Are ultra-processed foods really so bad?

Last week saw a flurry of media reports, of whose headlines one of the worst preceded one of the best reports. ‘Eating too many ultra-processed foods has been linked to a higher risk of early death,’ barked the Telegraph – but went on to explain carefully and fairly a ground-breaking report. Other broadsheets opted for the easy option: big report, ultra-processed food, death. Food-type blaming can be a comforting evasion of a simple truth: overeating makes you fat The report caught my eye because I’ve been consistently sceptical about sensationalist books and statements demonising in wholesale terms the consumption of foods categorised, in pseudo-scientific language, as ‘ultra-processed’. I question the

How Noddy and Big Ears conquered the world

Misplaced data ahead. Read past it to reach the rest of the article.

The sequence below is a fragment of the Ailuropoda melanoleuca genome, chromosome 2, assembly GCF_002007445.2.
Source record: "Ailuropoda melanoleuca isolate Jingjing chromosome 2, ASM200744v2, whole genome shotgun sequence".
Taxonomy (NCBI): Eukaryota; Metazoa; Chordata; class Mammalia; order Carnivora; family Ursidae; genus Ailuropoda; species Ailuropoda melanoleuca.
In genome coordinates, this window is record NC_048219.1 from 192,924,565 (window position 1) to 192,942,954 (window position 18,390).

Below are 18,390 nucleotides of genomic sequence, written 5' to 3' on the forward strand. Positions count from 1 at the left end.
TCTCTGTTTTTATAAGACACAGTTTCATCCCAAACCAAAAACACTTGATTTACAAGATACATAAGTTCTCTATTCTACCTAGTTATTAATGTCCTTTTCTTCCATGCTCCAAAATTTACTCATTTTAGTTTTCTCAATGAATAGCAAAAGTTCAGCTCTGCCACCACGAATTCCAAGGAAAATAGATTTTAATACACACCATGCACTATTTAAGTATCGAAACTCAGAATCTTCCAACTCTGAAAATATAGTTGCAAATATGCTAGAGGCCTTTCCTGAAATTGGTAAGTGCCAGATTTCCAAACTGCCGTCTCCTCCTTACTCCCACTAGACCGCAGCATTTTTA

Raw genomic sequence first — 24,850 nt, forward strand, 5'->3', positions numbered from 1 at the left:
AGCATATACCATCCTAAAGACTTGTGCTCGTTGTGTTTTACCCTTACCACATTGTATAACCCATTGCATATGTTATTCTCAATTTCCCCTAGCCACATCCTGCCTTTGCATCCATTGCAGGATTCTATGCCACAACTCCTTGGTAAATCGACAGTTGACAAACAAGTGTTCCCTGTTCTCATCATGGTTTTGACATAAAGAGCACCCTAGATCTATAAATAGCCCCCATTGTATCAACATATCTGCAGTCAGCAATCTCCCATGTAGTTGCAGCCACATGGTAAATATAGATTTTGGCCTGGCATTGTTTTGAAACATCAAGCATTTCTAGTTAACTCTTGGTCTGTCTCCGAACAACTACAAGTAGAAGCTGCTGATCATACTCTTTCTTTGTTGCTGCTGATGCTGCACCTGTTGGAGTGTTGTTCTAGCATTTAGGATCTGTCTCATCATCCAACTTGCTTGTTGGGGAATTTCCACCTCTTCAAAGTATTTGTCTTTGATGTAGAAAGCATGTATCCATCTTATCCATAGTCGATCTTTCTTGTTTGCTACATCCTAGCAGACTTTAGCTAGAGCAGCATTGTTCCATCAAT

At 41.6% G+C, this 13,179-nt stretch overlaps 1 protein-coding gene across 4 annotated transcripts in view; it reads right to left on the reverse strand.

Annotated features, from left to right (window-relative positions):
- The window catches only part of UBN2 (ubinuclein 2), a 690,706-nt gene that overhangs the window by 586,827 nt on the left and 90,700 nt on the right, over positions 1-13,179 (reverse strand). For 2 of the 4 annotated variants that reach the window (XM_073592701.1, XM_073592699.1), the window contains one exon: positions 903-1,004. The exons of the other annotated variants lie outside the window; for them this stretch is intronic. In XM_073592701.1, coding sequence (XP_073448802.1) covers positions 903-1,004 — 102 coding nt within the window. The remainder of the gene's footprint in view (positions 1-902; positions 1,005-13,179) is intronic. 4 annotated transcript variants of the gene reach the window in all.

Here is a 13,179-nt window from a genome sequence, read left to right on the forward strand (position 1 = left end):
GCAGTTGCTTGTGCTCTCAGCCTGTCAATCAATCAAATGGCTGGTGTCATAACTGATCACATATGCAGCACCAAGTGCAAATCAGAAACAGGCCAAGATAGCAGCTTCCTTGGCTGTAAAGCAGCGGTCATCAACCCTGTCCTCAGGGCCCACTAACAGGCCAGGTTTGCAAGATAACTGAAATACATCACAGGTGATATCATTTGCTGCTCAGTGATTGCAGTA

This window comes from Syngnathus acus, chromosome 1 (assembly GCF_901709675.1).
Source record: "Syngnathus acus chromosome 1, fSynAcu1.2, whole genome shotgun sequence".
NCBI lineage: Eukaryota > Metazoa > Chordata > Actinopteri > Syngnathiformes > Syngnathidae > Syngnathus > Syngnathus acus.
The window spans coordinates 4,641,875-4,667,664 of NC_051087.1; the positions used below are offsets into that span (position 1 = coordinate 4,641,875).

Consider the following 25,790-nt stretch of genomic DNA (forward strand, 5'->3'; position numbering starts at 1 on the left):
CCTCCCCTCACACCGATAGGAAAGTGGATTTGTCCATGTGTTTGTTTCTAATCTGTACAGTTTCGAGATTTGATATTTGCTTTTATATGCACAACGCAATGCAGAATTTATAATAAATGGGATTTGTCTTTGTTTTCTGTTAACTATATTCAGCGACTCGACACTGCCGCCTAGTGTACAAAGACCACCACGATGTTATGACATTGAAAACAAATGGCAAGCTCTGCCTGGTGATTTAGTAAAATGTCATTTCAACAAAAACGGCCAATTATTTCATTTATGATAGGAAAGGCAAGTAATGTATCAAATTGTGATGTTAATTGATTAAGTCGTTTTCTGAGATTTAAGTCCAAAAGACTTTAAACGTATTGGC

Perhaps the funniest of the many funny jokes in Sue Townsend’s The Secret Diary of Adrian Mole, Aged 13¾ is its protagonist’s struggle with Enid Blyton. Having turned the corner into adolescence, Adrian is mortified by the Blyton characters on the wallpaper in his childhood bedroom and sets about repainting the room in black, the better to represent his turbulent soul. And yet, though he slaps on coat after coat of black paint, the shiny yellow bells on Noddy’s cap continue to show through. He’s reduced to colouring them in one by one. (‘Went over hat bells with black felt-tip pen, did 69 tonight, only 124 to go.’) Adrian Mole